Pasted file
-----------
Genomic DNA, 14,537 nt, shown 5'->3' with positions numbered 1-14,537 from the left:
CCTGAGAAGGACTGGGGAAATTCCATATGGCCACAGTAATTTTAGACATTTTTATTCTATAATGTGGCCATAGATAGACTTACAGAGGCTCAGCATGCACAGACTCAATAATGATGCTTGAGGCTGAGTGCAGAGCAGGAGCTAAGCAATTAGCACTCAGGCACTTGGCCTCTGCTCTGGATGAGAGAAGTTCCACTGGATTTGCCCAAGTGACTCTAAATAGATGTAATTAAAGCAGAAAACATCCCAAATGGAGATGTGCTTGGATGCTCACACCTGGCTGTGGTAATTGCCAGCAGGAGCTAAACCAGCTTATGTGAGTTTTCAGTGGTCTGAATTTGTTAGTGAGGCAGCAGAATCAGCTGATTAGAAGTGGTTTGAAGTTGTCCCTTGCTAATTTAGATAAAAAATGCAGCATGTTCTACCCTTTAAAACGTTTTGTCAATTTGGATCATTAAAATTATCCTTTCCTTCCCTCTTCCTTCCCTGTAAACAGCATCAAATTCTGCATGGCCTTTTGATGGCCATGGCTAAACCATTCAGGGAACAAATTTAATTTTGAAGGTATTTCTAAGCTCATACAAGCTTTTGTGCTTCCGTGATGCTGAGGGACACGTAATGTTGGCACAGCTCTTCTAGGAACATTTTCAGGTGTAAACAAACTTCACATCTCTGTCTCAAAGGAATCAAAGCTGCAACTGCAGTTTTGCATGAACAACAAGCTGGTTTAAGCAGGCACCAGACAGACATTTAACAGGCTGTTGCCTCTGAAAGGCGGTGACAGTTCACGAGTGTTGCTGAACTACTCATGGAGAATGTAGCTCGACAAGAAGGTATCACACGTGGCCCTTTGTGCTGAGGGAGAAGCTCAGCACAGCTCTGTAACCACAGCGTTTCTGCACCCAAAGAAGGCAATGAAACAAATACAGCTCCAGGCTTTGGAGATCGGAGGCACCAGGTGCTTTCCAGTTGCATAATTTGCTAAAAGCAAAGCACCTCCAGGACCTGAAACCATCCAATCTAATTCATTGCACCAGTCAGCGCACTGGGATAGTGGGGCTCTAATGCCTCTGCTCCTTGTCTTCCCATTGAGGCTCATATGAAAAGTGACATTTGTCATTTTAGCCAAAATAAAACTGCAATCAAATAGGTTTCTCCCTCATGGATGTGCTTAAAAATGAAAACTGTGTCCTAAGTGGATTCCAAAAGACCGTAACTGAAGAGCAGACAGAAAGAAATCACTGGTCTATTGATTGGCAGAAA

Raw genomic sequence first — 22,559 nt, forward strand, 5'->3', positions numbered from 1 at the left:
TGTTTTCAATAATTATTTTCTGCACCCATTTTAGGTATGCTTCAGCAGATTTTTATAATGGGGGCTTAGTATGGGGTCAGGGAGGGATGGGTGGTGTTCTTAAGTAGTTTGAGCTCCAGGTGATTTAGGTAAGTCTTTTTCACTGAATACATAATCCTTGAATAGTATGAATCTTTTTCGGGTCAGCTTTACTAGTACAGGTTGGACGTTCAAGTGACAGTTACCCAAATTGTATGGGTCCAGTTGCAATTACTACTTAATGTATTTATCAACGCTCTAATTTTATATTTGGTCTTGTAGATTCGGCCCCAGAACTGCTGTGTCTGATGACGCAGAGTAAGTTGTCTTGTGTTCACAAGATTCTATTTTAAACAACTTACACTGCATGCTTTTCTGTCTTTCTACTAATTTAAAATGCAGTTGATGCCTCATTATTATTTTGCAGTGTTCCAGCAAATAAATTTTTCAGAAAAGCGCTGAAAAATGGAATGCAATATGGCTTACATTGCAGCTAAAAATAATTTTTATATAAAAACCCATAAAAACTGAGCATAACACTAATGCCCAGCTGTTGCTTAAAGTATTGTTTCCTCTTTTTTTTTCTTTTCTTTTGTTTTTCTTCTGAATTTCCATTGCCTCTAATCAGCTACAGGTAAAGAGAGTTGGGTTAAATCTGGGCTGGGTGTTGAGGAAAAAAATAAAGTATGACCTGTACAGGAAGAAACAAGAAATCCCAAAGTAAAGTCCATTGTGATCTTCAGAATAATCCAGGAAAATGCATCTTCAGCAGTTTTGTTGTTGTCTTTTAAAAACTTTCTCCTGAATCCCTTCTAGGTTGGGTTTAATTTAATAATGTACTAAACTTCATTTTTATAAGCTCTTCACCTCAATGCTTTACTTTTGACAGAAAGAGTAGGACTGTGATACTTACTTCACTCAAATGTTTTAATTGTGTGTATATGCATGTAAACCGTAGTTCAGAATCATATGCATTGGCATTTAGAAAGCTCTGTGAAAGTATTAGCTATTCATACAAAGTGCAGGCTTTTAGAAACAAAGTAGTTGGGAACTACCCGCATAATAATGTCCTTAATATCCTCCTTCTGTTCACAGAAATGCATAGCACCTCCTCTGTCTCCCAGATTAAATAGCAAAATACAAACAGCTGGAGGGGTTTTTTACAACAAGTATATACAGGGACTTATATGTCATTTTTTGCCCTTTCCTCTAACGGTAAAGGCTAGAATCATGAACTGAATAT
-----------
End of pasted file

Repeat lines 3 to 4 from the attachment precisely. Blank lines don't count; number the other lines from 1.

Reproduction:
Raw genomic sequence first — 22,559 nt, forward strand, 5'->3', positions numbered from 1 at the left:
TGTTTTCAATAATTATTTTCTGCACCCATTTTAGGTATGCTTCAGCAGATTTTTATAATGGGGGCTTAGTATGGGGTCAGGGAGGGATGGGTGGTGTTCTTAAGTAGTTTGAGCTCCAGGTGATTTAGGTAAGTCTTTTTCACTGAATACATAATCCTTGAATAGTATGAATCTTTTTCGGGTCAGCTTTACTAGTACAGGTTGGACGTTCAAGTGACAGTTACCCAAATTGTATGGGTCCAGTTGCAATTACTACTTAATGTATTTATCAACGCTCTAATTTTATATTTGGTCTTGTAGATTCGGCCCCAGAACTGCTGTGTCTGATGACGCAGAGTAAGTTGTCTTGTGTTCACAAGATTCTATTTTAAACAACTTACACTGCATGCTTTTCTGTCTTTCTACTAATTTAAAATGCAGTTGATGCCTCATTATTATTTTGCAGTGTTCCAGCAAATAAATTTTTCAGAAAAGCGCTGAAAAATGGAATGCAATATGGCTTACATTGCAGCTAAAAATAATTTTTATATAAAAACCCATAAAAACTGAGCATAACACTAATGCCCAGCTGTTGCTTAAAGTATTGTTTCCTCTTTTTTTTTCTTTTCTTTTGTTTTTCTTCTGAATTTCCATTGCCTCTAATCAGCTACAGGTAAAGAGAGTTGGGTTAAATCTGGGCTGGGTGTTGAGGAAAAAAATAAAGTATGACCTGTACAGGAAGAAACAAGAAATCCCAAAGTAAAGTCCATTGTGATCTTCAGAATAATCCAGGAAAATGCATCTTCAGCAGTTTTGTTGTTGTCTTTTAAAAACTTTCTCCTGAATCCCTTCTAGGTTGGGTTTAATTTAATAATGTACTAAACTTCATTTTTATAAGCTCTTCACCTCAATGCTTTACTTTTGACAGAAAGAGTAGGACTGTGATACTTACTTCACTCAAATGTTTTAATTGTGTGTATATGCATGTAAACCGTAGTTCAGAATCATATGCATTGGCATTTAGAAAGCTCTGTGAAAGTATTAGCTATTCATACAAAGTGCAGGCTTTTAGAAACAAAGTAGTTGGGAACTACCCGCATAATAATGTCCTTAATATCCTCCTTCTGTTCACAGAAATGCATAGCACCTCCTCTGTCTCCCAGATTAAATAGCAAAATACAAACAGCTGGAGGGGTTTTTTACAACAAGTATATACAGGGACTTATATGTCATTTTTTGCCCTTTCCTCTAACGGTAAAGGCTAGAATCATGAACTGAATAT